SEOUL, South Korea—North Korea on Saturday welcomed the new year with a push for better ties with rival South Korea, warning that war “will bring nothing but a nuclear holocaust.”
Despite calls in its annual New Year’s message for a Korean peninsula free of nuclear weapons, the North, which has conducted two nuclear tests since 2006, also said its military was ready for “prompt, merciless and annihilatory action” against its enemies.
The North’s holiday message—scrutinized by officials and analysts in neighboring countries for policy clues—comes in the wake of its Nov. 23 artillery attack on a front-line South Korean island near the countries’ disputed western sea border. That barrage, which followed an alleged North Korean torpedoing of a South Korean warship in March, sent tensions between the Koreas soaring and fueled fears of war during the last weeks of 2010.
In the North’s editorial, carried in the official state press, it said confrontation between the two Koreas should be quickly defused and called for a push to improve Korean relations.
“The danger of war should be removed and peace safeguarded in the Korean peninsula,” the message said. “If a war breaks out on this land, it will bring nothing but a nuclear holocaust.”
But the message also indicated that the North’s military would continue to prepare itself for fighting.
“The entire army should conduct intense combat training in an atmosphere of actual battle as required by the tense situation so as to reliably prepare all the officers and men,” the North said.
The military “will not in the least pardon those who impair our absolute dignity and socialist system even a bit, and violate our airspace, territory and waters even an inch, but discharge at any cost the historic mission it has assumed on behalf of the country and the nation with matchless arms.”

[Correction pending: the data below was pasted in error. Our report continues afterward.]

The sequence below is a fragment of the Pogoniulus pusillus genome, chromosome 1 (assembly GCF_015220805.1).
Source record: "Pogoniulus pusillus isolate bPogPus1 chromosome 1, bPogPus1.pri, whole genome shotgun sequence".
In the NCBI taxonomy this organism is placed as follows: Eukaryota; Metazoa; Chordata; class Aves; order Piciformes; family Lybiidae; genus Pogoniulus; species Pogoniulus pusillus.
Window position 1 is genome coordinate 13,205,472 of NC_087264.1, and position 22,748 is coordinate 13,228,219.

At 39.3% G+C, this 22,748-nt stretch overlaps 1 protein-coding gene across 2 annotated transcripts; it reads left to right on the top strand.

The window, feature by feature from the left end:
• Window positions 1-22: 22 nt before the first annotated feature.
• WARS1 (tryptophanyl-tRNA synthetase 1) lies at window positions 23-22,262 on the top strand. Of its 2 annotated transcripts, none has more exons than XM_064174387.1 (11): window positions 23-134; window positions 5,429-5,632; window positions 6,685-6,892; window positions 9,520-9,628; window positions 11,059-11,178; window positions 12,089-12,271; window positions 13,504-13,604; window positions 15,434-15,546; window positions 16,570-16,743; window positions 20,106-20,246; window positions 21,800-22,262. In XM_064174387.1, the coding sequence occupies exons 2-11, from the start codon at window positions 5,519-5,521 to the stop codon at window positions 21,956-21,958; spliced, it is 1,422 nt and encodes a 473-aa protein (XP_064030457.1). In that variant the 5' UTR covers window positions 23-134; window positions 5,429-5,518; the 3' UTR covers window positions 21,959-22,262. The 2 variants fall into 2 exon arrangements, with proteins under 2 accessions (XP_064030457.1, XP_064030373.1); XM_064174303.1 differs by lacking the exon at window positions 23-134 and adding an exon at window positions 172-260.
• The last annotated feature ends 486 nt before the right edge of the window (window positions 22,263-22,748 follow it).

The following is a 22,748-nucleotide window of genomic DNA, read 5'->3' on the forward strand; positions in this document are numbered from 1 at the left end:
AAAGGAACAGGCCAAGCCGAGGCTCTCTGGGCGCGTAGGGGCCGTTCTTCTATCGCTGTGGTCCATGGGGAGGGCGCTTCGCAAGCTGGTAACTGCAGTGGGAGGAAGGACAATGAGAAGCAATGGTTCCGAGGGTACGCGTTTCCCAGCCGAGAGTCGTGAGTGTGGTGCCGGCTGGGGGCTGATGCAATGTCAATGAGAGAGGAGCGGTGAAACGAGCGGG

Four South Koreans, including two civilians, were killed in the November shelling of Yeonpyeong Island, which North Korea carried out after warning Seoul against conducting live-fire drills there. The attack was the first on a civilian area since the 1950-53 Korean War.
The South Korean government has strengthened security and deployed additional troops and weaponry to Yeonpyeong, which lies just seven miles (11 kilometers) from North Korean shores.
North Korea does not recognize the maritime border drawn by the U.N. in 1953, and it claims the waters around the island as its own. The Korean peninsula remains technically in a state of war because the conflict ended in a truce, not a peace treaty.
South Korean President Lee Myung-bak, dressed in traditional Korean clothes, told his people he was full of hope for 2011.
“I am confident that we will be able to establish peace on the Korean peninsula and continue sustained economic growth,” he said in a videotaped message.
In the North’s New Year’s message, meanwhile, Pyongyang repeated its vow to “launch an all-out, vigorous offensive” to build a prosperous country by 2012. That year marks the 100th anniversary of the birth of Kim Il Sung, the revered guerrilla fighter-turned-political leader who founded the communist state in 1948 and was the father of current leader, Kim Jong Il.
That impending anniversary has South Korean leaders worried that the North’s push for prosperity could involve more aggression against the South.
President Lee said Wednesday that diplomats must persuade the North to abandon its nuclear aspirations before 2012. A South Korean Foreign Ministry-affiliated think tank, the Institute of Foreign Affairs and National Security, warned in a recent report that North Korea could be planning another nuclear test for next year.
The North’s New Year’s editorial said the North “is consistent in its stand and will to achieve peace in Northeast Asia and denuclearization of the whole of the Korean peninsula,” the editorial said.
Six-nation talks on ending North Korea’s nuclear weapons program have been stalled for nearly two years.
The North has previously used aggression to force negotiations and has recently said it is willing to return to the talks. Washington and Seoul, however, are insisting that the North make progress on past disarmament commitments before negotiations can resume.
North Korea also stoked new worries about its nuclear program in November when it revealed a uranium enrichment facility—which could give it a second way to make atomic bombs. North Korea is believed to have enough weaponized plutonium for at least a half-dozen atomic bombs.